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Teachers have a difficult job preparing students for the working world that awaits them after graduation. It’s a combination of making students aware of the opportunities available and teaching the skills they need to take advantage of those opportunities.
But to do that, teachers need to know what opportunities are available in the professional work world. That’s why the Greater Ozarks Centers for Advanced Professional Studies, or GO CAPS, developed its teacher externship program: to supplement its career exploration program for high school juniors and seniors.
Faculty from 13 school districts who are selected for the program spend four days getting hands-on experience with businesses in a variety of industries and fields. The externship allows them to see how the business world puts into action the concepts and theories taught in schools. The teachers take what they’ve learned back to the classroom and share the information with students, offering business insights and getting them excited about the potential of these workplaces.
In 2015, 31 teachers participated in the externship program, visiting nearly two dozen business sites. Ron Mersch with engineering firm Olsson Associates says he was happy to be able to expose educators to civil engineering, which often gets overlooked when compared with other engineering sectors.
“It was great to show a math teacher all the different applications of what he teaches and how he can relate his experience with us to the kids in his geometry and algebra classes,” he says. “We’ve been trying for a while to reach out to high school and college kids and let them know there are great opportunities in our field. I thought the program was very successful in doing that.”
Exposing students to this real-world information is the first step toward helping them develop the skills needed to be successful in the workforce, while allowing classroom teachers to keep pace with changing industry trends and help shape the workforce businesses will need.
And as GO CAPS prepares for the second year of the teacher externship, teachers who participated in 2015 are singing its praises.
“The externship opened my eyes to the employment possibilities in the greater Springfield area,” says Robin Robertson, a business teacher at Republic High School. “I’m now able to give students examples of what employers are looking for and who those employers are.”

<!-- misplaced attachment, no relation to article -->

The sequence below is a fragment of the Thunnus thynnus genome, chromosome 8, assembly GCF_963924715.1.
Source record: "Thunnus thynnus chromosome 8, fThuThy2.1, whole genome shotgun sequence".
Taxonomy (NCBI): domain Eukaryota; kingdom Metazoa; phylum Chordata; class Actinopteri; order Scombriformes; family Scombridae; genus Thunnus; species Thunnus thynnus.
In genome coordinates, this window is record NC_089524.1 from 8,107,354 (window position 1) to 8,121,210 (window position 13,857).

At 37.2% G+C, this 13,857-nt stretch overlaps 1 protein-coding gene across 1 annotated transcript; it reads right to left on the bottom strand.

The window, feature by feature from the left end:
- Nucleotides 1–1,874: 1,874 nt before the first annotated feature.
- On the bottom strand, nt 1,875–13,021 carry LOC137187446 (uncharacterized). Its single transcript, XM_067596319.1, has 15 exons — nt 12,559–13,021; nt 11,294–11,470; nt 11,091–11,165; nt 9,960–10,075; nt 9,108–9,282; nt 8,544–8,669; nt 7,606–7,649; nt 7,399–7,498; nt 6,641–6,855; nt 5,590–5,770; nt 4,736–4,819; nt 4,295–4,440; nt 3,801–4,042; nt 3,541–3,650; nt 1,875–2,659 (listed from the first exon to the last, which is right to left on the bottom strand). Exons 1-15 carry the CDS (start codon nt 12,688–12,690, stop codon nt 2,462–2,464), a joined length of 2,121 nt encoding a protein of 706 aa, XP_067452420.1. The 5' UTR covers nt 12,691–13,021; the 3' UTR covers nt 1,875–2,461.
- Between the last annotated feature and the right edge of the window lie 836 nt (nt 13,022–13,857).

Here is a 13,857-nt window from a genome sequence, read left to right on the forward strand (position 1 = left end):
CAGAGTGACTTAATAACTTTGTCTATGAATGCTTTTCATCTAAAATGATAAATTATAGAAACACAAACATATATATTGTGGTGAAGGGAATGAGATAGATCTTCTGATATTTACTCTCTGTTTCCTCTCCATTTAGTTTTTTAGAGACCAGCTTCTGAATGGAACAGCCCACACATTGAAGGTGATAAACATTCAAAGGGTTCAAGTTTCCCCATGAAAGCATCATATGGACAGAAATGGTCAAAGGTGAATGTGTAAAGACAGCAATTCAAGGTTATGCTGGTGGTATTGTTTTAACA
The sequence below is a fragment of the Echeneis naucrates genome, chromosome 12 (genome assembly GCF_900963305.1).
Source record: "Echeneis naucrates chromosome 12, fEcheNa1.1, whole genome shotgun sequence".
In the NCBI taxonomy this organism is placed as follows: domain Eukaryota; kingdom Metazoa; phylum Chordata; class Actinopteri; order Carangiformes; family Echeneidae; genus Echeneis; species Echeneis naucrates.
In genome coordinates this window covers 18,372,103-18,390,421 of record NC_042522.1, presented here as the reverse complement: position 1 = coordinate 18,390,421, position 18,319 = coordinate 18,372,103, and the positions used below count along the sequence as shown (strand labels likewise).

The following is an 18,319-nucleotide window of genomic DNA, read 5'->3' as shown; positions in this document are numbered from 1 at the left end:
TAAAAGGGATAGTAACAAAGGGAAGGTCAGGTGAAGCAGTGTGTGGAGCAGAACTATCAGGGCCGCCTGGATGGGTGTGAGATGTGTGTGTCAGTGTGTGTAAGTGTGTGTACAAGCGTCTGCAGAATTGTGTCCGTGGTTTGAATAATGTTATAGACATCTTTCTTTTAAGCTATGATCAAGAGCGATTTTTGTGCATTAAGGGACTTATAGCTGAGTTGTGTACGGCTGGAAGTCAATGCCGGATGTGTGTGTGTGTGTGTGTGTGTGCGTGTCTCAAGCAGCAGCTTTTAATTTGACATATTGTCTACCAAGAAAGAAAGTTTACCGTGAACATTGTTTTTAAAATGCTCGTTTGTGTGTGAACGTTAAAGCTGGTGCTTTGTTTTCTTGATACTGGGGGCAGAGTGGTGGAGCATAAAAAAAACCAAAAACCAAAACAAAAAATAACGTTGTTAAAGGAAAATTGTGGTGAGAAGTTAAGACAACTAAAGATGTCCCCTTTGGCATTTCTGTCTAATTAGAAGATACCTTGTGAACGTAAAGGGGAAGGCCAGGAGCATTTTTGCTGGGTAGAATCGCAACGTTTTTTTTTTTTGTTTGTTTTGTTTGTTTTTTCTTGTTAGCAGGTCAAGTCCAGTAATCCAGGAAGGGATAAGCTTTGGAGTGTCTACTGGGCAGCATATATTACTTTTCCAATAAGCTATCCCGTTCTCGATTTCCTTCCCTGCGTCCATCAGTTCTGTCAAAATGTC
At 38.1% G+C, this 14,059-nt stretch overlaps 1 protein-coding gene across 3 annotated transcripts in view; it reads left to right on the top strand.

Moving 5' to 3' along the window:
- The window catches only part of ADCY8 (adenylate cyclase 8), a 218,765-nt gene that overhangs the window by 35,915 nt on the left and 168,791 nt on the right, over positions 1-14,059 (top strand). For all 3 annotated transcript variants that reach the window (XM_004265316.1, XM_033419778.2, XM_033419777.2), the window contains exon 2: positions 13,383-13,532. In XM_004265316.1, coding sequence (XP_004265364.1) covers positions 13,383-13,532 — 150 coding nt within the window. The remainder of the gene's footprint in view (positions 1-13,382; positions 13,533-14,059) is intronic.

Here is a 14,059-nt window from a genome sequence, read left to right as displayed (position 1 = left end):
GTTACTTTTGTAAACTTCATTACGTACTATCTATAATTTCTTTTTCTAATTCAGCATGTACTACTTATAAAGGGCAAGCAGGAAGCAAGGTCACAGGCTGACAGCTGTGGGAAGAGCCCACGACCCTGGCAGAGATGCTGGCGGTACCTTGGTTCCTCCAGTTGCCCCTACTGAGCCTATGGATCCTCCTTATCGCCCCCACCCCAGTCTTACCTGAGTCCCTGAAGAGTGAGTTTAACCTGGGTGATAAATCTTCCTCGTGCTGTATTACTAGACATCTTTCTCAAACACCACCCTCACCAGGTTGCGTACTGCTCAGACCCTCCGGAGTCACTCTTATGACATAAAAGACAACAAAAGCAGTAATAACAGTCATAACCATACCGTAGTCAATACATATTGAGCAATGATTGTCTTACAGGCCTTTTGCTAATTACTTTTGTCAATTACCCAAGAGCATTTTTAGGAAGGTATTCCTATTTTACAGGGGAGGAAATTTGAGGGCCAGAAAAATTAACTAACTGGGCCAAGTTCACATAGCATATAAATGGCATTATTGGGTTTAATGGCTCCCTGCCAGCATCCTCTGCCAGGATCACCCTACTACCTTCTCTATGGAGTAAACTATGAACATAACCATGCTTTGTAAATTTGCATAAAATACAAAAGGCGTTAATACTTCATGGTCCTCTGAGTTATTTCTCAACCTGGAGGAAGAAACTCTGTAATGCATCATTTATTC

Mary Edgerton, business instructor and FBLA adviser at Springfield Parkview High School, says her participation allows her to share a wealth of examples with her students.
“Being able to provide real-world, industry examples of why the skills I teach in the classroom are important provides instant relevance to their learning experience,” she says. “Making connections with businesses has provided opportunities for my students to hear expert voices in my class through guest speaker events and field trip opportunities.”
The program was so well-received that it is being expanded for Year Two: More than 80 teachers will participate in 2016.
Traci Louvier, marketing communications manager with Tuthill Vacuum & Blower Systems in Springfield, says the program could help the company hire closer to home.
“Tuthill is tucked away in the northwest corner of Springfield and not too many teachers or students have heard about us, but by creating a relationship with teachers, we can now reach many more students, parents and faculty,” she says. “Tuthill would love to hire more and more local talent as opposed to recruiting from outside of Springfield or even outside of Missouri.”
Note: The growth of the teacher externship also means there’s a need for more businesses to participate. If you think your organization would be a good fit for the program, contact Rebecca Senn.